Bronwyn Flewellen, who graduated from the then Christchurch Polytechnic Institute of Technology in 2012, has been a member of the regular defence force since 2016. She served in Iraq as a senior nursing officer responsible for providing health support to 3500 coalition forces and, in emergency cases, to civilians within Camp Taji.
Captain Flewellen was presented with a Defence Meritorious Service Medal in Wellington. Her citation praised her leadership skills during her pre-deployment training and when she was appointed second-in-charge of the Anzac Health Company.
While in Iraq, she created a clinical skills development programme for all coalition clinicians and helped set up a number of public health initiatives.
“The medical personnel participating in the programme had varying levels of training and not all of them spoke English or spoke it as their first language,” Flewellen said.
“We practised with simulated casualties to learn each other’s scope of practice and how we would work as a team if a multiple casualty event occurred.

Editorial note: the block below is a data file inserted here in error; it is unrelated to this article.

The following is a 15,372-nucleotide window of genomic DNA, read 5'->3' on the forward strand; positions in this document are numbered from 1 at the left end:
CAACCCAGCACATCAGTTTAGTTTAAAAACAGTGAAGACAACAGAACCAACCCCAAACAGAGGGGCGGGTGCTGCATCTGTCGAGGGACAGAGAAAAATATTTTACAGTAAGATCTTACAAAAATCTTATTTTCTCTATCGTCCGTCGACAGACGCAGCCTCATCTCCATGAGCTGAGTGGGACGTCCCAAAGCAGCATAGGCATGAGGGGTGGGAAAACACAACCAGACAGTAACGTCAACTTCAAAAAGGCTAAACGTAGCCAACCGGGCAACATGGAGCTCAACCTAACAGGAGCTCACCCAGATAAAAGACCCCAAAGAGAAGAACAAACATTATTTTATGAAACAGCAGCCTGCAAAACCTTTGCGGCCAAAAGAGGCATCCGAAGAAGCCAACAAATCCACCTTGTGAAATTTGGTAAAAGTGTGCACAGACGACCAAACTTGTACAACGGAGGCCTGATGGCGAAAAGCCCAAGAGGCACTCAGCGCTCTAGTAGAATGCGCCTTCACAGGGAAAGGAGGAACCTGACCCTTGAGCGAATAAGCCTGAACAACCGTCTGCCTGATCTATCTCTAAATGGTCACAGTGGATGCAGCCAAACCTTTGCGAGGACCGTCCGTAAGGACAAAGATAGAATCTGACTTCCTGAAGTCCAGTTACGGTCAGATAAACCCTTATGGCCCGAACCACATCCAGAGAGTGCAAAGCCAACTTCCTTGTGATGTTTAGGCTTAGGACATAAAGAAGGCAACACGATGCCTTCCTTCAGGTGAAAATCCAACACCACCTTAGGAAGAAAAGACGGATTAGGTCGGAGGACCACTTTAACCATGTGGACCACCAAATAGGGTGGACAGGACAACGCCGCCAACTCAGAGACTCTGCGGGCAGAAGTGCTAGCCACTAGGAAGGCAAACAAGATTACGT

“The second area, which I set up with an Australian nursing colleague, was around public health and the sharing of health intelligence. With so many nations providing individualised health care, public health concerns were getting missed. We needed to know if there were outbreaks of communicable diseases, particularly gastro-type illnesses. We established fortnightly meetings with a representative from each nation’s health team, which resulted in swift action when problems arose.”
Flewellen, who is based at Linton Military Camp, said she was delighted to have been honoured for this work. “To have had the opportunity to enhance nursing care to our deployed forces and to enhance relationships with our coalition nations was a privilege. I’m also proud to represent the Royal New Zealand Nursing Corps.”